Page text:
Parental Education and Children's Schooling Outcomes: Evidence from Recomposed Families in Rwanda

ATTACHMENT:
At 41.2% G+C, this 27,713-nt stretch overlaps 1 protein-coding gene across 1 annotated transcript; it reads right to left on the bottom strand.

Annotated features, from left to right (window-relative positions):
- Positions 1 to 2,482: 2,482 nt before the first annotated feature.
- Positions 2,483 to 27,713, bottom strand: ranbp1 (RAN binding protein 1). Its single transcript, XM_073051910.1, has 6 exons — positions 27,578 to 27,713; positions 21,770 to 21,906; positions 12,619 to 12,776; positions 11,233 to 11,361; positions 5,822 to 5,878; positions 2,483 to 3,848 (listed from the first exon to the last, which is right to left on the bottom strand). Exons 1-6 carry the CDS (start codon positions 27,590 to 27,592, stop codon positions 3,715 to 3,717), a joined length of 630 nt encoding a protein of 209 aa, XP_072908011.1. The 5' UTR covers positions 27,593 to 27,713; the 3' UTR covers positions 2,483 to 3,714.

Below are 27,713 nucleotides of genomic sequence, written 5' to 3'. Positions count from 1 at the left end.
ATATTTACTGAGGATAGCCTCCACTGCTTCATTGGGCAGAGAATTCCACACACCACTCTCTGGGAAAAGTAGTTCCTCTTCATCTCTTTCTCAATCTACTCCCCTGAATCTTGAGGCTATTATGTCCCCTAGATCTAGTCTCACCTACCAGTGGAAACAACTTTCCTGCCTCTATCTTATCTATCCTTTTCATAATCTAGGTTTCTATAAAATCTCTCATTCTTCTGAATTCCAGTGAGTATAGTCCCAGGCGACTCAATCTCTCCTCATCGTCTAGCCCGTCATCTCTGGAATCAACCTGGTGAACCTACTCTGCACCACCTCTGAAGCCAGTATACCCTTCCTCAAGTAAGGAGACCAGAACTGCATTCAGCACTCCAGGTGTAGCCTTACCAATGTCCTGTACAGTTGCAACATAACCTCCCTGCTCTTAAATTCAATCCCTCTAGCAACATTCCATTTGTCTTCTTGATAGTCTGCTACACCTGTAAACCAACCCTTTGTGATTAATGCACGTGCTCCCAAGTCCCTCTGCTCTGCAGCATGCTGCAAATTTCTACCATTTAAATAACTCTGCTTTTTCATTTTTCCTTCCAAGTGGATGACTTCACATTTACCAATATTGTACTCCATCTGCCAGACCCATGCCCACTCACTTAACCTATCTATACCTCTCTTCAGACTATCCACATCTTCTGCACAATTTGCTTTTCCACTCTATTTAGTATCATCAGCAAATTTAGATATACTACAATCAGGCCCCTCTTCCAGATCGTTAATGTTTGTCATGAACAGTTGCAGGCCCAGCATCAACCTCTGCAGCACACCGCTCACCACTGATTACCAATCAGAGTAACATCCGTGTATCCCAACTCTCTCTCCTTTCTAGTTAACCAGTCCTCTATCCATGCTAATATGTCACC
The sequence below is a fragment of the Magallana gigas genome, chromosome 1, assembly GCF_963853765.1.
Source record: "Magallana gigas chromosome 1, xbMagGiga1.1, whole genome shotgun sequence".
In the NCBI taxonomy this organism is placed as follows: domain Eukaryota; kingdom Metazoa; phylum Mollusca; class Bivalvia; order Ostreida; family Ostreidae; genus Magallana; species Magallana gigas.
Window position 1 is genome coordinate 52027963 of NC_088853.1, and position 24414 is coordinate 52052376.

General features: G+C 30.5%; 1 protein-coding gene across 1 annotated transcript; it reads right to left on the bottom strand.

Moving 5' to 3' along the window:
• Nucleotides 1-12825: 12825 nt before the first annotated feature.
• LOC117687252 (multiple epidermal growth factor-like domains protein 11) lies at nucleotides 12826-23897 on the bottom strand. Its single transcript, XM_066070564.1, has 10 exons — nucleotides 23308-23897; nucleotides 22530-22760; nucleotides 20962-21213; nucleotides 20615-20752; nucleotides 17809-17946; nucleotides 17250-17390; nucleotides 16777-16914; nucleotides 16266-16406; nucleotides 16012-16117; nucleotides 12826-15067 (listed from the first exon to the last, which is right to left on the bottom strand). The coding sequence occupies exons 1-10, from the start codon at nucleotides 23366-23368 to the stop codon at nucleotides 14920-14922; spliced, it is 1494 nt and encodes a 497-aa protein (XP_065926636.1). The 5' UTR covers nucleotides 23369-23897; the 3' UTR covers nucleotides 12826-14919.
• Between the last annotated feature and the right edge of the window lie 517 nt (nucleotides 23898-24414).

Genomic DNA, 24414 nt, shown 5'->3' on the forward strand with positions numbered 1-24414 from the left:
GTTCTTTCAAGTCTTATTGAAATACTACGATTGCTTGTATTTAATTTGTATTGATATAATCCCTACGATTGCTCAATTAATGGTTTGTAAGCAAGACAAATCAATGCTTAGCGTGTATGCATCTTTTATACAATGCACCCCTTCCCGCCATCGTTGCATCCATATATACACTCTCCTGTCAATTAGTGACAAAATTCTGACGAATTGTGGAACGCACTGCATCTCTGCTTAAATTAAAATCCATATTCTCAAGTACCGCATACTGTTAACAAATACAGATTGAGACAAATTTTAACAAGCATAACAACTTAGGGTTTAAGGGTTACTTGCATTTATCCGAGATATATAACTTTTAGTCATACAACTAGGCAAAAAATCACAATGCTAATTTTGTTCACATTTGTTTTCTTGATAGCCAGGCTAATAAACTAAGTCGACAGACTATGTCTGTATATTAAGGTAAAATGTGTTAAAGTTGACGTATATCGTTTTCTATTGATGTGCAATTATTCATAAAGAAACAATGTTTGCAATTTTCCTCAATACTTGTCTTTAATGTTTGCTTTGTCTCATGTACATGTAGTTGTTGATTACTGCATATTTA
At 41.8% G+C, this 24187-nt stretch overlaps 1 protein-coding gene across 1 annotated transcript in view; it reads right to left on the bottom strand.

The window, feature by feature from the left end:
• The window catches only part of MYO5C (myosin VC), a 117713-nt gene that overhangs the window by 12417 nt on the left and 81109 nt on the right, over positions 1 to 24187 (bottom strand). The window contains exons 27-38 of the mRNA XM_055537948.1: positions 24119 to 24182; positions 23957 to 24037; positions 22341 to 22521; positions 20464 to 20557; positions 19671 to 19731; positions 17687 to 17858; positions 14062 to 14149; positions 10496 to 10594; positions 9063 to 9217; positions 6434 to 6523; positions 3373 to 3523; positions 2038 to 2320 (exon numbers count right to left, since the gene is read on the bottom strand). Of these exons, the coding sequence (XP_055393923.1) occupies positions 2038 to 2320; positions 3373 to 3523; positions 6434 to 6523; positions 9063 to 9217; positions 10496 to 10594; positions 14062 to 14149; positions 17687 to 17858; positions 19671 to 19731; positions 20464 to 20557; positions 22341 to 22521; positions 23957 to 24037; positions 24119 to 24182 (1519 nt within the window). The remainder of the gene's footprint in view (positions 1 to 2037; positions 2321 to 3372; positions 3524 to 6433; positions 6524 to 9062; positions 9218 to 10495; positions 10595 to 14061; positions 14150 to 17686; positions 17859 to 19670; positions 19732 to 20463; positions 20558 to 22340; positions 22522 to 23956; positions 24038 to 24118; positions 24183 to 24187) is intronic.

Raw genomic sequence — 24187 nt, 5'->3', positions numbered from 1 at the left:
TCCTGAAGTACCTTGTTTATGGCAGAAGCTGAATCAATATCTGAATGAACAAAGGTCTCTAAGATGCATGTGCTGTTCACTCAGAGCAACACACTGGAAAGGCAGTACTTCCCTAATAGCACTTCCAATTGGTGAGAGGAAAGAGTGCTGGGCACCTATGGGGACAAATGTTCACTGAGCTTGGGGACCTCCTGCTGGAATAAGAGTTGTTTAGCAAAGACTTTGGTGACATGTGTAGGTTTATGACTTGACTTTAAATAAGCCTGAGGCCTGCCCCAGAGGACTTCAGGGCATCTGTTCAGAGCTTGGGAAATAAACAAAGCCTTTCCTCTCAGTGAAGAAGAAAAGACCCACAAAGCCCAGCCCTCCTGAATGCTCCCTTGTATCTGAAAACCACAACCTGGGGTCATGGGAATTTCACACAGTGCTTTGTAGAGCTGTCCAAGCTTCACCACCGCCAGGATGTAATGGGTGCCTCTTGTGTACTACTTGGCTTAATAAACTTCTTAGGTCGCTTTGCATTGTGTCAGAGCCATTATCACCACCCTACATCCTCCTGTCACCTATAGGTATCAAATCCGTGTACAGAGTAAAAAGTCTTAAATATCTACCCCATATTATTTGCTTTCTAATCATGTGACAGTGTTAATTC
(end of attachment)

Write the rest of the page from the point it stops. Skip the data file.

In this article, I investigate how educational outcomes of orphans are affected by the education of the family members in their new family. The study uses household survey data from Rwanda that contain a large proportion of children living in households without their biological parents. The data also allow controlling for the educational attainment of the absent biological parents and the type of relationship that links the children to their adoptive families. The results of the analysis suggest that the education of the adoptive parents has a positive impact on the children's schooling. Interestingly, mothers' education matters more for girls, while fathers' education is more important for boys. The results also indicate that placing orphans with their relatives has a positive impact on their schooling. This finding has obvious policy implications for African countries with a large proportion of orphans due to the HIV/AIDS epidemic or to conflicts. (c) 2009 by The University of Chicago. All rights reserved.
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